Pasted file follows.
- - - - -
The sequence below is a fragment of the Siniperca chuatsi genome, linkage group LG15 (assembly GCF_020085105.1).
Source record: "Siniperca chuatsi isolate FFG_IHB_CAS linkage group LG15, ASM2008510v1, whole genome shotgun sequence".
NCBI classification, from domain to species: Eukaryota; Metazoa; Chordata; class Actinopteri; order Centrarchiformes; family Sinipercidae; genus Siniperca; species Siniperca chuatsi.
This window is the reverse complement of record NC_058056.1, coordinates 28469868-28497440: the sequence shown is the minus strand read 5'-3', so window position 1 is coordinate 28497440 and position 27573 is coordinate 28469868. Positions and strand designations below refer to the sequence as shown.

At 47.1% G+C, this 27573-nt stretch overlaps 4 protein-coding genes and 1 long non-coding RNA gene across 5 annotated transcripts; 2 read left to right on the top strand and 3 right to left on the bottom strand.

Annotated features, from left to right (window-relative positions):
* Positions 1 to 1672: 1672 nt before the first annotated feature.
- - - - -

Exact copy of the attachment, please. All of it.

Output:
The sequence below is a fragment of the Siniperca chuatsi genome, linkage group LG15 (assembly GCF_020085105.1).
Source record: "Siniperca chuatsi isolate FFG_IHB_CAS linkage group LG15, ASM2008510v1, whole genome shotgun sequence".
NCBI classification, from domain to species: Eukaryota; Metazoa; Chordata; class Actinopteri; order Centrarchiformes; family Sinipercidae; genus Siniperca; species Siniperca chuatsi.
This window is the reverse complement of record NC_058056.1, coordinates 28469868-28497440: the sequence shown is the minus strand read 5'-3', so window position 1 is coordinate 28497440 and position 27573 is coordinate 28469868. Positions and strand designations below refer to the sequence as shown.

At 47.1% G+C, this 27573-nt stretch overlaps 4 protein-coding genes and 1 long non-coding RNA gene across 5 annotated transcripts; 2 read left to right on the top strand and 3 right to left on the bottom strand.

Annotated features, from left to right (window-relative positions):
* Positions 1 to 1672: 1672 nt before the first annotated feature.